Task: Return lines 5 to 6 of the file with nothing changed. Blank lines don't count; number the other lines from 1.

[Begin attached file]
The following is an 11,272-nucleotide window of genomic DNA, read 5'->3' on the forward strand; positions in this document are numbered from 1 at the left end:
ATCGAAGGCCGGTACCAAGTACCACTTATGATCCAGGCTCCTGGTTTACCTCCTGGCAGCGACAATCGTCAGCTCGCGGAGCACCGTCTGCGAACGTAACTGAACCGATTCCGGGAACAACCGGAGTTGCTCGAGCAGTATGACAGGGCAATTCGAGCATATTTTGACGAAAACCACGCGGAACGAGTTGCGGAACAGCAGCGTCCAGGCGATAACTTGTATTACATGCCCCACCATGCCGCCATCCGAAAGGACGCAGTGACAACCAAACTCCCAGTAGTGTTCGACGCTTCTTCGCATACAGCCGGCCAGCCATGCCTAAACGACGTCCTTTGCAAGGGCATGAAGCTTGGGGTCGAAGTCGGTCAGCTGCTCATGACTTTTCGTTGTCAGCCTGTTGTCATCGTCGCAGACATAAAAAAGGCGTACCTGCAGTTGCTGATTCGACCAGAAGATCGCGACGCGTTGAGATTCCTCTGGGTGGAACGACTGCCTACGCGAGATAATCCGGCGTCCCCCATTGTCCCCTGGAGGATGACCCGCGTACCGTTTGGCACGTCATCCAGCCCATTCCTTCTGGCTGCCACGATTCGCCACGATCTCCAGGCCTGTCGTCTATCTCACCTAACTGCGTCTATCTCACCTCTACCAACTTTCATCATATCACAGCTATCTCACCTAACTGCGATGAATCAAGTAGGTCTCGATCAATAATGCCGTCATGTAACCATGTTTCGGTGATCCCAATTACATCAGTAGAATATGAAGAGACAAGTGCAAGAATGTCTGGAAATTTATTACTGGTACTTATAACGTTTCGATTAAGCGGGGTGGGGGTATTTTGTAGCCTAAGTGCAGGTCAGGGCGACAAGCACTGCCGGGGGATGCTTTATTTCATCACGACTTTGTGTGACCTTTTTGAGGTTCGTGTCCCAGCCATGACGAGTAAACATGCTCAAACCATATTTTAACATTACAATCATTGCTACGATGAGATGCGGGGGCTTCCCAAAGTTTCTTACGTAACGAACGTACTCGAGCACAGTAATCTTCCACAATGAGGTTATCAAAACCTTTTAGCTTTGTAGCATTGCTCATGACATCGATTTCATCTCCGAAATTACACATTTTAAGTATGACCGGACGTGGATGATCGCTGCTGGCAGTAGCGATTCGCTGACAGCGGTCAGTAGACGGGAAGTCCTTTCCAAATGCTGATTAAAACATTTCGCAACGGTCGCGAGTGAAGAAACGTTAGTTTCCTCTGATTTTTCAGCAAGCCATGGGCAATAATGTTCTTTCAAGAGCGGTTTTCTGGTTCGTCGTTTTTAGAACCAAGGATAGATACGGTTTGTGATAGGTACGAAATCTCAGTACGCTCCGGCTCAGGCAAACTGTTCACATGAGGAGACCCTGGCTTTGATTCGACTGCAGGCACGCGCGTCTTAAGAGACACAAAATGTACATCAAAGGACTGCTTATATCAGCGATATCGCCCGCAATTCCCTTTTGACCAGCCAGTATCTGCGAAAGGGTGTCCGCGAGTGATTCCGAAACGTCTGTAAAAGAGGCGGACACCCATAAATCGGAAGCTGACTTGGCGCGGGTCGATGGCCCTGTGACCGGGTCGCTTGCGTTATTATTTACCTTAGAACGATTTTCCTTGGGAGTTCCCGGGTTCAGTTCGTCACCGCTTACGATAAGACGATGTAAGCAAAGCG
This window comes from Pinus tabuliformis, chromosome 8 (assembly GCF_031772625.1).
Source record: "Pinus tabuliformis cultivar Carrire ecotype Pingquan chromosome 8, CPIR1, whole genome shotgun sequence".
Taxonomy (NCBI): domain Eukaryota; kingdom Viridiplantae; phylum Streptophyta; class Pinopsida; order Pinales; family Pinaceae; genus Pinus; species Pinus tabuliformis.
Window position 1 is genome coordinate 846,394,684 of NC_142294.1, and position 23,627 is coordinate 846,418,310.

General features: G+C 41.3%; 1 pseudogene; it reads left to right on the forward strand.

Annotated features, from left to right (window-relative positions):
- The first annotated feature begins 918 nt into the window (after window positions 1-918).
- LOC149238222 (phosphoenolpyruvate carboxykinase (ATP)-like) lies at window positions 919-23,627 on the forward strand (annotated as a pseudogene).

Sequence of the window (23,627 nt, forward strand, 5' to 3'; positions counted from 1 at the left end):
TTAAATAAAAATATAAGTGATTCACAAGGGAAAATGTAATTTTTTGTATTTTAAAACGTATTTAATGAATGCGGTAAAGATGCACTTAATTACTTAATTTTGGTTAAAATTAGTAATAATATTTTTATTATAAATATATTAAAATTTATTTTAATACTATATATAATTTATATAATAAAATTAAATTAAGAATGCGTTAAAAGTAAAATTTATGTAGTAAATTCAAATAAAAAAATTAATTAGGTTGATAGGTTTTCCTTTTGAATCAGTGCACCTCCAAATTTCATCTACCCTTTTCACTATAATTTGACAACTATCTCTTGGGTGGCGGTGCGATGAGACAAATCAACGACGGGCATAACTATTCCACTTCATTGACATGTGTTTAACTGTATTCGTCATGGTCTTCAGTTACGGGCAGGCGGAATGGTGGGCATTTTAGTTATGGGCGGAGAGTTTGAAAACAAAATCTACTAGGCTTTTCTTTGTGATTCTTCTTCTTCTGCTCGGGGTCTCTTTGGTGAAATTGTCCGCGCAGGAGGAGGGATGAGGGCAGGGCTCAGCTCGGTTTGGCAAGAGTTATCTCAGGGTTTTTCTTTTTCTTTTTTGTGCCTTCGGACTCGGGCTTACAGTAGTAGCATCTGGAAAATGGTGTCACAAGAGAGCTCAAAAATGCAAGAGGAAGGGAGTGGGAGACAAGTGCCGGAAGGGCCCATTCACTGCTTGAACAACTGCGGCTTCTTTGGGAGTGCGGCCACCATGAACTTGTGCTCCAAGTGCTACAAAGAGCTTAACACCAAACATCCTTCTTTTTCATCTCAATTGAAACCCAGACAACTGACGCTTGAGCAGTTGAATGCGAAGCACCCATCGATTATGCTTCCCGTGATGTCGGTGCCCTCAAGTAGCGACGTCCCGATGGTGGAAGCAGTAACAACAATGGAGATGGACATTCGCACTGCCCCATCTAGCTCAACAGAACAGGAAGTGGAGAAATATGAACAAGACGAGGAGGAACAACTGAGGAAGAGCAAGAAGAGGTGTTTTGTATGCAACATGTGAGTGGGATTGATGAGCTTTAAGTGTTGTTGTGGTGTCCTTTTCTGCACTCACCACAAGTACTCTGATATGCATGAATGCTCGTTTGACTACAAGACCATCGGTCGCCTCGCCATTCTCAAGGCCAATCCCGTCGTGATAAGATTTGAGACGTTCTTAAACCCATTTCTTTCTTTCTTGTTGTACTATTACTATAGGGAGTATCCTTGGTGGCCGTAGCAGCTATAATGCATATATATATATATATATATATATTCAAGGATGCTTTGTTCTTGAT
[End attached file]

Taxonomy (NCBI): domain Eukaryota; kingdom Viridiplantae; phylum Streptophyta; class Pinopsida; order Pinales; family Pinaceae; genus Pinus; species Pinus tabuliformis.
Window position 1 is genome coordinate 846,394,684 of NC_142294.1, and position 23,627 is coordinate 846,418,310.